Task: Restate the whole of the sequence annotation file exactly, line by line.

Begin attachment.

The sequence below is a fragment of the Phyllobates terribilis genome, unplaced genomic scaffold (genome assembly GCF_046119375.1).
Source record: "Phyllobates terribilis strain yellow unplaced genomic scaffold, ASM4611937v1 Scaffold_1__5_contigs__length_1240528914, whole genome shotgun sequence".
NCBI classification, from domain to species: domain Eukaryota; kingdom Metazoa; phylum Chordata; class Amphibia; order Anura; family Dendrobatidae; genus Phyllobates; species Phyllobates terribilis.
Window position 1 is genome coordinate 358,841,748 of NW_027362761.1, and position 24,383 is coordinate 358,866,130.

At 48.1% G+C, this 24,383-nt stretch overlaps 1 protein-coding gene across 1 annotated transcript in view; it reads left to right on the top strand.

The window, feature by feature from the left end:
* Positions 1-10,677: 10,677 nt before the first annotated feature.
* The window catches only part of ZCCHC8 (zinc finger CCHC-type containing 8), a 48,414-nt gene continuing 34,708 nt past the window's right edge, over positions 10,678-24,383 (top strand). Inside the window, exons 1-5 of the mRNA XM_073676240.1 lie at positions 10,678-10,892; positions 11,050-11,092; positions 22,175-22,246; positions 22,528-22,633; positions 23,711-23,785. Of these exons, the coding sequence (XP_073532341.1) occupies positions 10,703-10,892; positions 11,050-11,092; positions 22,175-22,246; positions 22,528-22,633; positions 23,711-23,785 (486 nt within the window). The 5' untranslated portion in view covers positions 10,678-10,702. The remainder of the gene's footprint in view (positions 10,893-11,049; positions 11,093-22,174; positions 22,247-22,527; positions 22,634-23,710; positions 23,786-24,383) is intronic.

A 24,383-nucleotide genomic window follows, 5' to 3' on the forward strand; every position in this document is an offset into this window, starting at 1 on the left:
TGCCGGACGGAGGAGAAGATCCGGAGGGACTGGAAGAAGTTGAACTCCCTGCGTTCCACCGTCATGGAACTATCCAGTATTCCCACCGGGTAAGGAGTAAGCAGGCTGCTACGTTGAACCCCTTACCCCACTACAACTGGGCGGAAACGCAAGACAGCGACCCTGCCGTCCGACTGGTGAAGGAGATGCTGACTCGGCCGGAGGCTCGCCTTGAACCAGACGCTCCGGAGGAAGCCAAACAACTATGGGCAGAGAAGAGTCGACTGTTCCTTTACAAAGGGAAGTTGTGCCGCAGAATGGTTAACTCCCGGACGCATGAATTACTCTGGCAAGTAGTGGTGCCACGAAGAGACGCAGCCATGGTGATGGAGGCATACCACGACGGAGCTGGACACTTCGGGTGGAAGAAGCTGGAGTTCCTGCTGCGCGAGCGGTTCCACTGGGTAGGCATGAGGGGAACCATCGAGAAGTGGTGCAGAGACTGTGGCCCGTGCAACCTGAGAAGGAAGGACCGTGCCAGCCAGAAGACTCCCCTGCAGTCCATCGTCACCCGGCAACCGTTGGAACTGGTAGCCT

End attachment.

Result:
The sequence below is a fragment of the Phyllobates terribilis genome, unplaced genomic scaffold (genome assembly GCF_046119375.1).
Source record: "Phyllobates terribilis strain yellow unplaced genomic scaffold, ASM4611937v1 Scaffold_1__5_contigs__length_1240528914, whole genome shotgun sequence".
NCBI classification, from domain to species: domain Eukaryota; kingdom Metazoa; phylum Chordata; class Amphibia; order Anura; family Dendrobatidae; genus Phyllobates; species Phyllobates terribilis.
Window position 1 is genome coordinate 358,841,748 of NW_027362761.1, and position 24,383 is coordinate 358,866,130.

At 48.1% G+C, this 24,383-nt stretch overlaps 1 protein-coding gene across 1 annotated transcript in view; it reads left to right on the top strand.

The window, feature by feature from the left end:
* Positions 1-10,677: 10,677 nt before the first annotated feature.
* The window catches only part of ZCCHC8 (zinc finger CCHC-type containing 8), a 48,414-nt gene continuing 34,708 nt past the window's right edge, over positions 10,678-24,383 (top strand). Inside the window, exons 1-5 of the mRNA XM_073676240.1 lie at positions 10,678-10,892; positions 11,050-11,092; positions 22,175-22,246; positions 22,528-22,633; positions 23,711-23,785. Of these exons, the coding sequence (XP_073532341.1) occupies positions 10,703-10,892; positions 11,050-11,092; positions 22,175-22,246; positions 22,528-22,633; positions 23,711-23,785 (486 nt within the window). The 5' untranslated portion in view covers positions 10,678-10,702. The remainder of the gene's footprint in view (positions 10,893-11,049; positions 11,093-22,174; positions 22,247-22,527; positions 22,634-23,710; positions 23,786-24,383) is intronic.

A 24,383-nucleotide genomic window follows, 5' to 3' on the forward strand; every position in this document is an offset into this window, starting at 1 on the left:
TGCCGGACGGAGGAGAAGATCCGGAGGGACTGGAAGAAGTTGAACTCCCTGCGTTCCACCGTCATGGAACTATCCAGTATTCCCACCGGGTAAGGAGTAAGCAGGCTGCTACGTTGAACCCCTTACCCCACTACAACTGGGCGGAAACGCAAGACAGCGACCCTGCCGTCCGACTGGTGAAGGAGATGCTGACTCGGCCGGAGGCTCGCCTTGAACCAGACGCTCCGGAGGAAGCCAAACAACTATGGGCAGAGAAGAGTCGACTGTTCCTTTACAAAGGGAAGTTGTGCCGCAGAATGGTTAACTCCCGGACGCATGAATTACTCTGGCAAGTAGTGGTGCCACGAAGAGACGCAGCCATGGTGATGGAGGCATACCACGACGGAGCTGGACACTTCGGGTGGAAGAAGCTGGAGTTCCTGCTGCGCGAGCGGTTCCACTGGGTAGGCATGAGGGGAACCATCGAGAAGTGGTGCAGAGACTGTGGCCCGTGCAACCTGAGAAGGAAGGACCGTGCCAGCCAGAAGACTCCCCTGCAGTCCATCGTCACCCGGCAACCGTTGGAACTGGTAGCCT